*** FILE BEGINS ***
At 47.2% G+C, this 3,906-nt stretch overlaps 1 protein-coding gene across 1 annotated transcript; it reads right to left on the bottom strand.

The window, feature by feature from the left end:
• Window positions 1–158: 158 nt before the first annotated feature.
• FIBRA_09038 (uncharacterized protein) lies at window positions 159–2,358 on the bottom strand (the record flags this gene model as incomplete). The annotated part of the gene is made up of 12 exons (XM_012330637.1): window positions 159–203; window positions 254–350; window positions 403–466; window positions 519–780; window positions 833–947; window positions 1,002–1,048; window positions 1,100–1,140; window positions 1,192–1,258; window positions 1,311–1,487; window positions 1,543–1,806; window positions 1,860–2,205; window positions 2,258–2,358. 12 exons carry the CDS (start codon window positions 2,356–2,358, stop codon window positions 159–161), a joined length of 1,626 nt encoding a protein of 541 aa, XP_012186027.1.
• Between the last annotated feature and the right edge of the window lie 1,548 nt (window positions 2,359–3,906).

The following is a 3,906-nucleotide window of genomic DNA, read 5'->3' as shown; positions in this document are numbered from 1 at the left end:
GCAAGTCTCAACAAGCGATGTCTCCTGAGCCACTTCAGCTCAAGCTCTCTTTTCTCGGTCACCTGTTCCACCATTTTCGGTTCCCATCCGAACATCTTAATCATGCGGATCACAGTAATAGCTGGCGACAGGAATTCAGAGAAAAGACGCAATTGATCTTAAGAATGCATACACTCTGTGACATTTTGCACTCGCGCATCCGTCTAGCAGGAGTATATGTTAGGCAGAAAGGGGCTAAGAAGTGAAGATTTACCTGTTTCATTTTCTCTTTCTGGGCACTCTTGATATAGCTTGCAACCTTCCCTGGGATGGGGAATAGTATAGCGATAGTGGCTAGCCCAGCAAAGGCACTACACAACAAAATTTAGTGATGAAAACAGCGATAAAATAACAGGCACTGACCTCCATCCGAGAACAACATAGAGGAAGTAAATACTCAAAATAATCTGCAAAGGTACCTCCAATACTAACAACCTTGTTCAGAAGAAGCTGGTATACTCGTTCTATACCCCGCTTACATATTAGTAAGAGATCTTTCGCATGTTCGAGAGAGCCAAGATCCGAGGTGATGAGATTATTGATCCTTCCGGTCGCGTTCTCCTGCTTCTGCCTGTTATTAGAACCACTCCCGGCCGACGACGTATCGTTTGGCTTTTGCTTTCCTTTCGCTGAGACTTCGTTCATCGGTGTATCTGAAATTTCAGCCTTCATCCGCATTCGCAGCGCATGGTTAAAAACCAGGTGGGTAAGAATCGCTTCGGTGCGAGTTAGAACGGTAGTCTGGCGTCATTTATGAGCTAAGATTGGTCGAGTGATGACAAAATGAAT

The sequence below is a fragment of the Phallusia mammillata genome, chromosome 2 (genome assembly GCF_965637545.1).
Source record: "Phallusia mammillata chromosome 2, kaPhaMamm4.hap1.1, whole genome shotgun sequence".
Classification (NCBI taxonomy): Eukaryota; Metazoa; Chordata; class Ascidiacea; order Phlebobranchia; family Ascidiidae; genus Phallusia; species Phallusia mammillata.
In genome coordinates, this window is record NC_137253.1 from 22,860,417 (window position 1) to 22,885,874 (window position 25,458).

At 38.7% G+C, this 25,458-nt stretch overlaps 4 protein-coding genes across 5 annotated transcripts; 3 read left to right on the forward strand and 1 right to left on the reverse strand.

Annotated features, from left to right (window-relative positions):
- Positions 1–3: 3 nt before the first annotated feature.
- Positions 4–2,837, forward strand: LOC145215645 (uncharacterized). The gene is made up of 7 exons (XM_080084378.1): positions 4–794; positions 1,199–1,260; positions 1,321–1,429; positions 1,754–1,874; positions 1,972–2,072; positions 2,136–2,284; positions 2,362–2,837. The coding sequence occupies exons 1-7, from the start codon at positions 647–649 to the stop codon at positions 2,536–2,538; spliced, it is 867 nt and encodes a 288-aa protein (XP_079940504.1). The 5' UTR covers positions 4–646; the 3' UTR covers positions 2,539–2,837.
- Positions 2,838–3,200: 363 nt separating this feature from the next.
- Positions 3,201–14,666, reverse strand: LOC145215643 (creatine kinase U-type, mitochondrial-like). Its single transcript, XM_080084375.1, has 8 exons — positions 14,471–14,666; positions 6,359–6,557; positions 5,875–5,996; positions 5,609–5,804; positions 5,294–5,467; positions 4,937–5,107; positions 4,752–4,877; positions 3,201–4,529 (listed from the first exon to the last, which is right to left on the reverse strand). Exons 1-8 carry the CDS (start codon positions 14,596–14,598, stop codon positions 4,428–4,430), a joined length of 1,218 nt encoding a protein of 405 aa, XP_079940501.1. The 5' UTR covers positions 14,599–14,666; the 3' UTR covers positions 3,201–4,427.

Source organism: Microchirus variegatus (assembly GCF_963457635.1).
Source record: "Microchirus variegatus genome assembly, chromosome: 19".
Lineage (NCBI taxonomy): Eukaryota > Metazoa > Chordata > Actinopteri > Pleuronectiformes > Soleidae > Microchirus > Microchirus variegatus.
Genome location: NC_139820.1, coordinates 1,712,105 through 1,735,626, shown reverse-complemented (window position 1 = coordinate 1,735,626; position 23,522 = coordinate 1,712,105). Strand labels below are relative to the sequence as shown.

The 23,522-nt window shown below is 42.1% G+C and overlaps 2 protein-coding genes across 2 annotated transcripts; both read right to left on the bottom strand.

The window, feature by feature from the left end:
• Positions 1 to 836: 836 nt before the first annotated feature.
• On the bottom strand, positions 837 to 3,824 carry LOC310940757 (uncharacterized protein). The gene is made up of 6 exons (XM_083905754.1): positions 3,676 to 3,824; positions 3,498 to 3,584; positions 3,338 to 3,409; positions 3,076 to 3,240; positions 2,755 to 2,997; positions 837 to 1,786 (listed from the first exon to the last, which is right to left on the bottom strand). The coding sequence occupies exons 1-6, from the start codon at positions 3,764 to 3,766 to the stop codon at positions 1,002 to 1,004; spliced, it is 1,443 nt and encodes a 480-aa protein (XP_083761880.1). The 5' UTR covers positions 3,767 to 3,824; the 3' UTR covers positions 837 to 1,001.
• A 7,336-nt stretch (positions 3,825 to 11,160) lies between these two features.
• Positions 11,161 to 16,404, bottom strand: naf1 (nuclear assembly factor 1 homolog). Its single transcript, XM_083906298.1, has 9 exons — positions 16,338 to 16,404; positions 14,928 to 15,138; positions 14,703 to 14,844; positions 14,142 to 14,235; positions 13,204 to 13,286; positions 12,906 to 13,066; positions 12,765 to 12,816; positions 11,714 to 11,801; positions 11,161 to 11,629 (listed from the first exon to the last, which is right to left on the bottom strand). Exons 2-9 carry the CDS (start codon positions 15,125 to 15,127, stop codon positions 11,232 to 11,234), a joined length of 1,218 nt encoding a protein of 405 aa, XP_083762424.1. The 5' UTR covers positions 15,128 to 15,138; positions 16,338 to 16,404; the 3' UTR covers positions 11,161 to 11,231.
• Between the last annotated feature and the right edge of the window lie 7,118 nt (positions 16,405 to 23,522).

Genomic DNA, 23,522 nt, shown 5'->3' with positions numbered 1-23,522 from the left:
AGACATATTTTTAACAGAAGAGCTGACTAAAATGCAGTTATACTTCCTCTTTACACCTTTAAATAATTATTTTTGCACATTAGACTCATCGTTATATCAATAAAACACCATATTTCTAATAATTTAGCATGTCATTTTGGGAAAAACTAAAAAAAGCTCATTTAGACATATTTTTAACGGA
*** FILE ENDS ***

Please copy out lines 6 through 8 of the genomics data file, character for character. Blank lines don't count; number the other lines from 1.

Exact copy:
The following is a 3,906-nucleotide window of genomic DNA, read 5'->3' as shown; positions in this document are numbered from 1 at the left end:
GCAAGTCTCAACAAGCGATGTCTCCTGAGCCACTTCAGCTCAAGCTCTCTTTTCTCGGTCACCTGTTCCACCATTTTCGGTTCCCATCCGAACATCTTAATCATGCGGATCACAGTAATAGCTGGCGACAGGAATTCAGAGAAAAGACGCAATTGATCTTAAGAATGCATACACTCTGTGACATTTTGCACTCGCGCATCCGTCTAGCAGGAGTATATGTTAGGCAGAAAGGGGCTAAGAAGTGAAGATTTACCTGTTTCATTTTCTCTTTCTGGGCACTCTTGATATAGCTTGCAACCTTCCCTGGGATGGGGAATAGTATAGCGATAGTGGCTAGCCCAGCAAAGGCACTACACAACAAAATTTAGTGATGAAAACAGCGATAAAATAACAGGCACTGACCTCCATCCGAGAACAACATAGAGGAAGTAAATACTCAAAATAATCTGCAAAGGTACCTCCAATACTAACAACCTTGTTCAGAAGAAGCTGGTATACTCGTTCTATACCCCGCTTACATATTAGTAAGAGATCTTTCGCATGTTCGAGAGAGCCAAGATCCGAGGTGATGAGATTATTGATCCTTCCGGTCGCGTTCTCCTGCTTCTGCCTGTTATTAGAACCACTCCCGGCCGACGACGTATCGTTTGGCTTTTGCTTTCCTTTCGCTGAGACTTCGTTCATCGGTGTATCTGAAATTTCAGCCTTCATCCGCATTCGCAGCGCATGGTTAAAAACCAGGTGGGTAAGAATCGCTTCGGTGCGAGTTAGAACGGTAGTCTGGCGTCATTTATGAGCTAAGATTGGTCGAGTGATGACAAAATGAAT

The sequence below is a fragment of the Phallusia mammillata genome, chromosome 2 (genome assembly GCF_965637545.1).